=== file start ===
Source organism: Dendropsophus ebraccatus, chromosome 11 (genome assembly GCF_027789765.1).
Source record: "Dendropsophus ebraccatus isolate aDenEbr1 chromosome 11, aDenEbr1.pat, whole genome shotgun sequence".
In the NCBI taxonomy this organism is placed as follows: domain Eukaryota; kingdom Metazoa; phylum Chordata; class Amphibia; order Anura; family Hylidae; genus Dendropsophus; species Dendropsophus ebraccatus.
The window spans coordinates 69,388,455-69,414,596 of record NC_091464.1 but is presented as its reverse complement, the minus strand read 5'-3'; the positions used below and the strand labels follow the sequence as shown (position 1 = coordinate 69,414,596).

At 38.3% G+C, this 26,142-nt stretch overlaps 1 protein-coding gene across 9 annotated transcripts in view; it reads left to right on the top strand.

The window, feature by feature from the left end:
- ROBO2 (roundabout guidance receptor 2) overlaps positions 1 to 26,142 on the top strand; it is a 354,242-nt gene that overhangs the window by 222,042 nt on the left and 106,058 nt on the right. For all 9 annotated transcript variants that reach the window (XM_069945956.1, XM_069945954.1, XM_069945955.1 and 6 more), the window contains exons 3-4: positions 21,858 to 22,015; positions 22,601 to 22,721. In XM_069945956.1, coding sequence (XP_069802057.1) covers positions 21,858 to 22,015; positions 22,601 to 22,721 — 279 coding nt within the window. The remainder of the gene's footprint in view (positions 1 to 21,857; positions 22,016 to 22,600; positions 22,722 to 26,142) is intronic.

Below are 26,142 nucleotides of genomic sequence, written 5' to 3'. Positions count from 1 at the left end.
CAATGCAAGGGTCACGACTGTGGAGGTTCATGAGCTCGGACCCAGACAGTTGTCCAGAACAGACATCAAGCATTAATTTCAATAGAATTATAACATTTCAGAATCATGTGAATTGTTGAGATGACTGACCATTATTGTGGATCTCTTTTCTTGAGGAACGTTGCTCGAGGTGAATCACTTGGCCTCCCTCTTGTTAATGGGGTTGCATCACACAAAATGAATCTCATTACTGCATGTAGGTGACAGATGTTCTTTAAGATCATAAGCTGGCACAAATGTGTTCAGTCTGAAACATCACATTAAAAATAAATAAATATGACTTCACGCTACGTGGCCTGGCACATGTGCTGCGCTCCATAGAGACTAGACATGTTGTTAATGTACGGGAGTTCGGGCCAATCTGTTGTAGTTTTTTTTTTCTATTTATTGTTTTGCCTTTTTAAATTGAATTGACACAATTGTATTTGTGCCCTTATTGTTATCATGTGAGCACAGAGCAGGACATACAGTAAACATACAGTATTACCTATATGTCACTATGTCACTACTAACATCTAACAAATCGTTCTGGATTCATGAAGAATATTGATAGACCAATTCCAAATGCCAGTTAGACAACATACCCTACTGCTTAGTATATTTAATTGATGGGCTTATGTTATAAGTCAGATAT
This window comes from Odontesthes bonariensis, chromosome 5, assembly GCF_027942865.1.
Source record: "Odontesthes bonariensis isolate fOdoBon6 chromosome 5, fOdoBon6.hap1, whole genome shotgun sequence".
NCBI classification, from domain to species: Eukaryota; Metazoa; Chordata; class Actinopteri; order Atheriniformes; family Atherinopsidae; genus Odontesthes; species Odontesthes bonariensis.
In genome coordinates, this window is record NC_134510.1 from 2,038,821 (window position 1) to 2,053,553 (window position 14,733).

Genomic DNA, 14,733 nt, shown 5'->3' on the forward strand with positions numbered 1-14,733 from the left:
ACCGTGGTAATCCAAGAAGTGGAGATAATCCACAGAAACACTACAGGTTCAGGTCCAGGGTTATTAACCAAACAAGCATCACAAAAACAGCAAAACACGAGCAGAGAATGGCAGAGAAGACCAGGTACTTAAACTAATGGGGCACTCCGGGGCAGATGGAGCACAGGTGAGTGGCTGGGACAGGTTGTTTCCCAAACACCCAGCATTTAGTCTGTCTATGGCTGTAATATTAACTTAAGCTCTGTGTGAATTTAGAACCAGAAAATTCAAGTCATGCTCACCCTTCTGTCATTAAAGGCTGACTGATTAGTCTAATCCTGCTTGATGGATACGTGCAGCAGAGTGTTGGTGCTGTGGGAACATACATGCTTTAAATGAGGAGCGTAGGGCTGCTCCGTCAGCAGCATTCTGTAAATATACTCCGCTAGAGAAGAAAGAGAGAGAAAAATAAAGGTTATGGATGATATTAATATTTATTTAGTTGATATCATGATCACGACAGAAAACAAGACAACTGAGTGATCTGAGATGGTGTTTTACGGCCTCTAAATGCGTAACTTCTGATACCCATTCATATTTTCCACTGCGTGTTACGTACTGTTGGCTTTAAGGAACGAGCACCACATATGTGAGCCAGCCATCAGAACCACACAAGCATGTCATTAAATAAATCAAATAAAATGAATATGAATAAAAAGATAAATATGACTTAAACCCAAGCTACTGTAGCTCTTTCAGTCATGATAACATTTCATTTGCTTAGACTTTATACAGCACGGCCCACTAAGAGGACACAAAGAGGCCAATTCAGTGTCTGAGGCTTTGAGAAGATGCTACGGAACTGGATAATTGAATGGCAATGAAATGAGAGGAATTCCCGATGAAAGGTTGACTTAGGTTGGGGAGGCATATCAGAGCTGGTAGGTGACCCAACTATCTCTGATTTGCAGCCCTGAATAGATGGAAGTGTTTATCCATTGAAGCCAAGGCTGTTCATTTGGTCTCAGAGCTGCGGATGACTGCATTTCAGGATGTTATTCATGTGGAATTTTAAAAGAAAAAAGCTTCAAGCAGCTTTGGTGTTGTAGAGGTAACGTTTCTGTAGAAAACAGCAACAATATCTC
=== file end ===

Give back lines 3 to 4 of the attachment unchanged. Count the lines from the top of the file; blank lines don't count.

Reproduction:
In the NCBI taxonomy this organism is placed as follows: domain Eukaryota; kingdom Metazoa; phylum Chordata; class Amphibia; order Anura; family Hylidae; genus Dendropsophus; species Dendropsophus ebraccatus.
The window spans coordinates 69,388,455-69,414,596 of record NC_091464.1 but is presented as its reverse complement, the minus strand read 5'-3'; the positions used below and the strand labels follow the sequence as shown (position 1 = coordinate 69,414,596).